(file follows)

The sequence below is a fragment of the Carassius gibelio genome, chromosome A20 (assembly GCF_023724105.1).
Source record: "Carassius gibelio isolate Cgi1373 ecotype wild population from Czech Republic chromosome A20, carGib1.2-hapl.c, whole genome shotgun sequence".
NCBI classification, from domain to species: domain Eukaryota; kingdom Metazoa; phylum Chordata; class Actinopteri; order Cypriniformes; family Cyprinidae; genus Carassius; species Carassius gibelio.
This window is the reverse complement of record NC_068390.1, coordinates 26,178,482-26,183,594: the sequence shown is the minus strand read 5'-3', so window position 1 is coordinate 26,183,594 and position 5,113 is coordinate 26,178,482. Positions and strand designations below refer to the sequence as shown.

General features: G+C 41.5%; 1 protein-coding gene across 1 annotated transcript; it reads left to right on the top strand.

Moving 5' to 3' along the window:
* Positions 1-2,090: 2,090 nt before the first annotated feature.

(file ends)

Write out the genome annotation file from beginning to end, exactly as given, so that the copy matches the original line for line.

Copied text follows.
The sequence below is a fragment of the Carassius gibelio genome, chromosome A20 (assembly GCF_023724105.1).
Source record: "Carassius gibelio isolate Cgi1373 ecotype wild population from Czech Republic chromosome A20, carGib1.2-hapl.c, whole genome shotgun sequence".
NCBI classification, from domain to species: domain Eukaryota; kingdom Metazoa; phylum Chordata; class Actinopteri; order Cypriniformes; family Cyprinidae; genus Carassius; species Carassius gibelio.
This window is the reverse complement of record NC_068390.1, coordinates 26,178,482-26,183,594: the sequence shown is the minus strand read 5'-3', so window position 1 is coordinate 26,183,594 and position 5,113 is coordinate 26,178,482. Positions and strand designations below refer to the sequence as shown.

General features: G+C 41.5%; 1 protein-coding gene across 1 annotated transcript; it reads left to right on the top strand.

Moving 5' to 3' along the window:
* Positions 1-2,090: 2,090 nt before the first annotated feature.